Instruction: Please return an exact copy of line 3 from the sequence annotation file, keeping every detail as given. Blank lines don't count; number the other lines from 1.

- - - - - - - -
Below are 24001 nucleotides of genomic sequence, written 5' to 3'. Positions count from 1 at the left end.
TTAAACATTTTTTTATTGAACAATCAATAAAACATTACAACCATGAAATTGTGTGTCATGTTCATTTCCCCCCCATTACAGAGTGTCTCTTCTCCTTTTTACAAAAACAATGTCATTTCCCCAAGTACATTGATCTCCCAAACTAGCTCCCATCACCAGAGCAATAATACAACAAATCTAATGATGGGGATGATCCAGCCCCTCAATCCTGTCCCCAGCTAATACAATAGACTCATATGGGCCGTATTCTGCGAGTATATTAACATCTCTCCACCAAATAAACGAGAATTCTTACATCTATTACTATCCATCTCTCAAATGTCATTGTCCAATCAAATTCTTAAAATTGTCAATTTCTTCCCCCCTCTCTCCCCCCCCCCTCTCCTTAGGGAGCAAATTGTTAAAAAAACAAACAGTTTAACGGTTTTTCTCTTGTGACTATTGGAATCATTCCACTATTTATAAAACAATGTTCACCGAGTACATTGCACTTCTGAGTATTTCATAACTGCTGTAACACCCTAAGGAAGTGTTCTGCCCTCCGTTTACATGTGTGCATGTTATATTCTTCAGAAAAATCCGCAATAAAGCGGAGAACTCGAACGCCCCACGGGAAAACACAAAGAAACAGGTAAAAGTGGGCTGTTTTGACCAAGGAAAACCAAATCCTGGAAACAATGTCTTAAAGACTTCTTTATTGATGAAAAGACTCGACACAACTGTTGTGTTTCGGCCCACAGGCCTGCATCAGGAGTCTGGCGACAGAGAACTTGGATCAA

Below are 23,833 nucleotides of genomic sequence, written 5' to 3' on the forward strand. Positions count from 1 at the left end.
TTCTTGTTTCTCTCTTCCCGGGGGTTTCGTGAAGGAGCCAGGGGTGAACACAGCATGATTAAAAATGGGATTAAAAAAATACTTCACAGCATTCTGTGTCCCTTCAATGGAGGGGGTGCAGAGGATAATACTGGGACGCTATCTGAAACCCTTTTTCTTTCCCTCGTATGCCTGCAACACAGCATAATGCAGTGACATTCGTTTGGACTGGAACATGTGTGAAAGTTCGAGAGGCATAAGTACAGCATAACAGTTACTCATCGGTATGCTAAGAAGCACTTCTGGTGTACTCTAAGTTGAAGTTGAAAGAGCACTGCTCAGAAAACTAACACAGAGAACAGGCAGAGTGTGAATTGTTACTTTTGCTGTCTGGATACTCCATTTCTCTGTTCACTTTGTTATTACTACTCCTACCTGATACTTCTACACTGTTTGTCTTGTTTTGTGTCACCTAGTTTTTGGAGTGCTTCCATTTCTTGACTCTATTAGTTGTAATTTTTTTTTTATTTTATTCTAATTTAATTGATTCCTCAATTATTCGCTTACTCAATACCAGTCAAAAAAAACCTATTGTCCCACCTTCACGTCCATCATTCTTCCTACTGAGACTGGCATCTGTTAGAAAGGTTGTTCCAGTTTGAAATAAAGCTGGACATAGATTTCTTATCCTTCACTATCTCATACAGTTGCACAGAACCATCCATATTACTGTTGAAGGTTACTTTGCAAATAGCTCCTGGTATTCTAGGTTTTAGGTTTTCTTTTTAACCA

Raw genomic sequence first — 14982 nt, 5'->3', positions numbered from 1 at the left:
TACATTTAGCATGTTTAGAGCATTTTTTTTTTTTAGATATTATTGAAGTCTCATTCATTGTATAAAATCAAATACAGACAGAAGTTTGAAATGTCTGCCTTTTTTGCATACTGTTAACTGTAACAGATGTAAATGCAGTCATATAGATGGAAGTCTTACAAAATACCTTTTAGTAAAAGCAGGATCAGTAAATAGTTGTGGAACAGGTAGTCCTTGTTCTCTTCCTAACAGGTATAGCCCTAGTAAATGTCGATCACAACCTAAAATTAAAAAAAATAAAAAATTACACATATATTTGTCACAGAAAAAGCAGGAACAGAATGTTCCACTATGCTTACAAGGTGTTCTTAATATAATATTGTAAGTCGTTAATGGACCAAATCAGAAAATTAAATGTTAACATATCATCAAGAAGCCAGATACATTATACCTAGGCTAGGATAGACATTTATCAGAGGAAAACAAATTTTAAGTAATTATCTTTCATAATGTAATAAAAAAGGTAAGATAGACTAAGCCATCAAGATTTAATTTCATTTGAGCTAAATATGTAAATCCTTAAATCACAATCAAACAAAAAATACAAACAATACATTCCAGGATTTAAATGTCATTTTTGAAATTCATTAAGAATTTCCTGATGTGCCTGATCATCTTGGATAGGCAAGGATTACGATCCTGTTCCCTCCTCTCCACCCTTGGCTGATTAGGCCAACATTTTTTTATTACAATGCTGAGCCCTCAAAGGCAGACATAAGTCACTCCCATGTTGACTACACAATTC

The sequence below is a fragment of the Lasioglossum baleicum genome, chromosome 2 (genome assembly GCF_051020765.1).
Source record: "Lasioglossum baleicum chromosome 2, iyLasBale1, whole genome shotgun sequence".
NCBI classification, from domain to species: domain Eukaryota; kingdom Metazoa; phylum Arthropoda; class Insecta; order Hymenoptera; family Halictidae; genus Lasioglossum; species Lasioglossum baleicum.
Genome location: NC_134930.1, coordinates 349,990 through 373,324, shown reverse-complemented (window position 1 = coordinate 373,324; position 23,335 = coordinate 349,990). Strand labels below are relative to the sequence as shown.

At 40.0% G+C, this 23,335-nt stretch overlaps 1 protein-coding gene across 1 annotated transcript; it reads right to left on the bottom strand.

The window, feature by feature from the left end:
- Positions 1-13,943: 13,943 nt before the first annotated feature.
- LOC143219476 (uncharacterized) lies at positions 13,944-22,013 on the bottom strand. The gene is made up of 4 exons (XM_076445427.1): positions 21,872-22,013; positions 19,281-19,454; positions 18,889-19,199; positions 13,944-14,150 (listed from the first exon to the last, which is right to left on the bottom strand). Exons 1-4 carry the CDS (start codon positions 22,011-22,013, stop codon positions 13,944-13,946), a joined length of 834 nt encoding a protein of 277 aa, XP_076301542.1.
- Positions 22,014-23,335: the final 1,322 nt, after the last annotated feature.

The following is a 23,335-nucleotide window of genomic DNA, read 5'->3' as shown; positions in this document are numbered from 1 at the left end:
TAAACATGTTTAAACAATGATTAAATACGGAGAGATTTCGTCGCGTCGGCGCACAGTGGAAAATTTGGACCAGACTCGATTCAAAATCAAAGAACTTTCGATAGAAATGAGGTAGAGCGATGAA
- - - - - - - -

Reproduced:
Below are 23,833 nucleotides of genomic sequence, written 5' to 3' on the forward strand. Positions count from 1 at the left end.